It was an off-chance meeting between Laakkuluk Williamson Bathory and Evalyn Parry aboard a cruise ship headed to Greenland, Laakkuluk’s maternal homeland, that sparked a friendship (and collaboration) forged in the history of Canada. For the touring performance of Kiinalik: These Sharp Tools, they paired up to show how their individual experiences could represent two different cultural perspectives (Evalyn grew up in Toronto) in a poignant yet comedic collaboration. Although they may live worlds apart, they realized they are more the same than different, and both challenge their respective internal conflicts.
On stage, Laakkuluk first described the disparity between passengers on the cruise ship: few Inuit among hundreds of scientists studying climate change. Evalyn further described how odd it was to perform in a hotel that still honours Martin Frobisher, the man who “discovered” Baffin Island in 1576. Their individual narratives bounced off each other against a backdrop projection showing the scenic beauty of the Arctic Ocean and Iqaluit, with set design by Kaitlyn Hickey and supplemented with live cello music by Cris Derksen.
While the show had already debuted in Canada, this opening in Iqaluit, where Laakkuluk now calls home, was significant and heartwarming. It played before an audience of urban Inuit, the very people who have been impacted by the colonialism of Canada and who themselves are now remembering the old ways of Inuit, such as tattoos, storytelling and performances.
As part of her narrative, Laakkuluk explained how the title came to be: kiinalik is a term used to describe the ulu as “having a face,” indicating that it is sharp. Evalyn, who is the artistic director at Buddies in Bad Times Theatre, added that she wasn’t sure how the show would fare in Toronto, in front of a largely lesbian, gay, bisexual, transgender and queer audience. Evalyn told the personal story of how her father, a singer, often brought her to festivals as a child. She spoke about how Stan Rogers’s popular Canadian song “Northwest Passage” described the region as “wild and savage.” Evalyn then sang her own, revised version of the song, as a gift of her culture.
Halfway through the show, Laakkuluk began telling a story of how her mother’s passion inspired her to learn uaajeerneq—a Greenlandic performance that weaves together Inuit stories and beliefs to pass on to the next generation. As she described the times when she was growing up with her parents, Laakkuluk began placing black paint on her face and balls in her mouth. Thereafter, she began her powerful and mesmerizing dance, with lyrics in Inuktitut and Kalaallisut, which only those familiar with the languages could understand. She then danced around the stage, seemingly in a shamanistic trance, pulling us into another world altogether. At times, Laakkuluk performed sexual scenes that, when viewed through the lens of an imposed Western religion, may have made some members of the audience uncomfortable. The audience laughed giddily in nervousness, spooked at how close to them the tuurnngaq would come.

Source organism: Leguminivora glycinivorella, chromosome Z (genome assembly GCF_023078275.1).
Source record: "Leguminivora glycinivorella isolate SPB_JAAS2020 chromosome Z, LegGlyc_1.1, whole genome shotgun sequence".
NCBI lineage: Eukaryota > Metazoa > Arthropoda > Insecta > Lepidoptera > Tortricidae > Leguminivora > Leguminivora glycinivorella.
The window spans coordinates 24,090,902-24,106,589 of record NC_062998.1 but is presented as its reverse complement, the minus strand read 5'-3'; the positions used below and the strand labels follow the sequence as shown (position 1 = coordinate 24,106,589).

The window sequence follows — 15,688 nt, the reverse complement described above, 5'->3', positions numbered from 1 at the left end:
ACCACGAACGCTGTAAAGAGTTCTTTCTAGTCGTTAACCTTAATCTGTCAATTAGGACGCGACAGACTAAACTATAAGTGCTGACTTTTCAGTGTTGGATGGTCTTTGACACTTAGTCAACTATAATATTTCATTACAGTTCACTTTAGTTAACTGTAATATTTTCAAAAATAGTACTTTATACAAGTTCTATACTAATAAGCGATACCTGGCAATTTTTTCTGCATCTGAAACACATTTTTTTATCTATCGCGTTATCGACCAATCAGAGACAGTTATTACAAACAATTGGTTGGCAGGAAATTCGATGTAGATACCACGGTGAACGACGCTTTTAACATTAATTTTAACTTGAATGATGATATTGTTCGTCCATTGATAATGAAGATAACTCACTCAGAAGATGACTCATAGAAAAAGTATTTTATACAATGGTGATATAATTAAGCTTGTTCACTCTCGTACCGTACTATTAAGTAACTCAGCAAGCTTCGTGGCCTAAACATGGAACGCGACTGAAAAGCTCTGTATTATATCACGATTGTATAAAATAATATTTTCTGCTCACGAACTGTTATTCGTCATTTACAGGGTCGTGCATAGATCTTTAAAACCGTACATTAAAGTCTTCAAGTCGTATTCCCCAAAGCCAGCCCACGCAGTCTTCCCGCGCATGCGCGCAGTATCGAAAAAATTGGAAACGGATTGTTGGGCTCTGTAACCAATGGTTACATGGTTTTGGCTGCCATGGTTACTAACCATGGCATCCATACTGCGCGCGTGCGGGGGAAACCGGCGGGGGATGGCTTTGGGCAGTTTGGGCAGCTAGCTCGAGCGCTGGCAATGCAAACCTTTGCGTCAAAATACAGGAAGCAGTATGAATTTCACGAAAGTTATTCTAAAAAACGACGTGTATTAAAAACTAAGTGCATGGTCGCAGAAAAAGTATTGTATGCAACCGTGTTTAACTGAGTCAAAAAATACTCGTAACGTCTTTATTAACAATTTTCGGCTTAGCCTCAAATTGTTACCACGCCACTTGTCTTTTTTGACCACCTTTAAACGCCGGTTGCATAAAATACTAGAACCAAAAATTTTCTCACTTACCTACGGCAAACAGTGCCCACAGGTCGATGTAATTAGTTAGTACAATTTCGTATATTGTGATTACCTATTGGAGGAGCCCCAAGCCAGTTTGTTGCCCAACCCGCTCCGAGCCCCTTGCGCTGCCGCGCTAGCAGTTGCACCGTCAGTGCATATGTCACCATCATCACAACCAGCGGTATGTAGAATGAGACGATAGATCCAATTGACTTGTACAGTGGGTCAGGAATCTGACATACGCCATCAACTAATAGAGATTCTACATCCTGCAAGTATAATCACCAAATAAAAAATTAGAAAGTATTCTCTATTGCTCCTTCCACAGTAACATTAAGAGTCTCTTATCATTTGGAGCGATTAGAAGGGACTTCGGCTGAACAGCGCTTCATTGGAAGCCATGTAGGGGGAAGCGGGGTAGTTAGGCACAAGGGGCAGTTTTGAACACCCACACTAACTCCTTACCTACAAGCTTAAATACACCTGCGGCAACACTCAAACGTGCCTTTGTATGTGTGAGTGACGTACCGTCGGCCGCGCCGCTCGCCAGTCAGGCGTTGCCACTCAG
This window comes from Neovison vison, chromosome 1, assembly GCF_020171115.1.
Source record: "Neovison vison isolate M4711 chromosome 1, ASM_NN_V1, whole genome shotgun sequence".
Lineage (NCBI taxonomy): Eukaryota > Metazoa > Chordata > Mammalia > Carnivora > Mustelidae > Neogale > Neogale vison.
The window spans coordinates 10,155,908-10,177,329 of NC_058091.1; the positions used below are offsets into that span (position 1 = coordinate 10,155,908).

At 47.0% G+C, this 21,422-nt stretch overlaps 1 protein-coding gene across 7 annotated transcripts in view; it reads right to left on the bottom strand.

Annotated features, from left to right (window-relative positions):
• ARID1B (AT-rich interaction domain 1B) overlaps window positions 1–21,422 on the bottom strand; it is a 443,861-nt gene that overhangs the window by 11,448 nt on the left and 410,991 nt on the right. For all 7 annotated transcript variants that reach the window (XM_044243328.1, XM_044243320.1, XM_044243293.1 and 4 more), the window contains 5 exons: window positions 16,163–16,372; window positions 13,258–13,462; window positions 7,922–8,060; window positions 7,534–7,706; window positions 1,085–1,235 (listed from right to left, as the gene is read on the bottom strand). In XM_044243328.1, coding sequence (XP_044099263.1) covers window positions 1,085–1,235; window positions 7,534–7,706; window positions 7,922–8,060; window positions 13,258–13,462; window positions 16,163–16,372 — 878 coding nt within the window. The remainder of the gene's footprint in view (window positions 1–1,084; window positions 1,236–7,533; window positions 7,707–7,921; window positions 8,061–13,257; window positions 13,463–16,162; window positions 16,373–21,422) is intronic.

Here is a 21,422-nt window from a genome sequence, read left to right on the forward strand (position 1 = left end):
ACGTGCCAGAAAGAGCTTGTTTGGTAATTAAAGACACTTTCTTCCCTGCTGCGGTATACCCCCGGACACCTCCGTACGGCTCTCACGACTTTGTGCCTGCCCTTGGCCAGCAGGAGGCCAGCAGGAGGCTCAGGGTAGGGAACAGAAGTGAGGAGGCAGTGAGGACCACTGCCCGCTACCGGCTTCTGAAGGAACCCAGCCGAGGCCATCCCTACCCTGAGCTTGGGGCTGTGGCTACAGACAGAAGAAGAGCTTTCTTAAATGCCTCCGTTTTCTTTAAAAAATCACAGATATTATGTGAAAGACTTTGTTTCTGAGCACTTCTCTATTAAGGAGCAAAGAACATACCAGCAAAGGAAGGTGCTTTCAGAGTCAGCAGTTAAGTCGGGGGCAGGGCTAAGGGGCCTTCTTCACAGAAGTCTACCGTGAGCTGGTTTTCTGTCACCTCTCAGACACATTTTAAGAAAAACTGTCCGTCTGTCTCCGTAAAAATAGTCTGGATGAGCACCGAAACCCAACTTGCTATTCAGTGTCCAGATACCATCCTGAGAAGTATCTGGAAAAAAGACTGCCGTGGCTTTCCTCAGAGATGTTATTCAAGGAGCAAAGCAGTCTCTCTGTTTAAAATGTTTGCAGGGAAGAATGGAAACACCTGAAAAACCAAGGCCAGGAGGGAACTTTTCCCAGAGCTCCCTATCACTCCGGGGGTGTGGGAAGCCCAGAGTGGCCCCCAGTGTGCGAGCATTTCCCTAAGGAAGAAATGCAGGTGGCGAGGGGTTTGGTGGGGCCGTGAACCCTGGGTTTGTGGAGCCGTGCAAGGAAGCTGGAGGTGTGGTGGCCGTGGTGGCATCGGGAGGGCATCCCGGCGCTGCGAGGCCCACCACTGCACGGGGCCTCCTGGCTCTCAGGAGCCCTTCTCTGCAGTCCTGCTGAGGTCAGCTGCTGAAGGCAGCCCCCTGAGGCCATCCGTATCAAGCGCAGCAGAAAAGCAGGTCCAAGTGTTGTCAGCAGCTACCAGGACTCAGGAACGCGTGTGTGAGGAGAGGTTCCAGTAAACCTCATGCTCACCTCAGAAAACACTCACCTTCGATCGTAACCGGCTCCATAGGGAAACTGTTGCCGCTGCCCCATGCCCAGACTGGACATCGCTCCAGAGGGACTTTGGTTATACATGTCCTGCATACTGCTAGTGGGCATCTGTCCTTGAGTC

At closing, Laakkuluk explained how she hoped this dance encouraged youth to understand that they are in control of their bodies, against the threat of sexual violence Inuit now face daily. Evalyn added that she hoped this would empower youth to feel safe in their sexual identities. Avery Keenainak, Charlotte Qamaniq and Christine Tootoo then joined to sing “Breathe It In,” which offered a calm, soothing end to the show.
In their work, Laakkuluk and Evalyn show us that we can coexist, and move forward together, if we are brave enough to confront ourselves and acknowledge our similarities and differences. Through Kiinalik, Laakkuluk and Evalyn help us understand how to peel away the awkwardness, the uncomfortable realities and the painful clashes, to chart a new path through friendship and mutual respect and to strive for harmony and peace.
Kiinalik: These Sharp Tools is on in Toronto from June 12–16, 2019, as part of Luminato.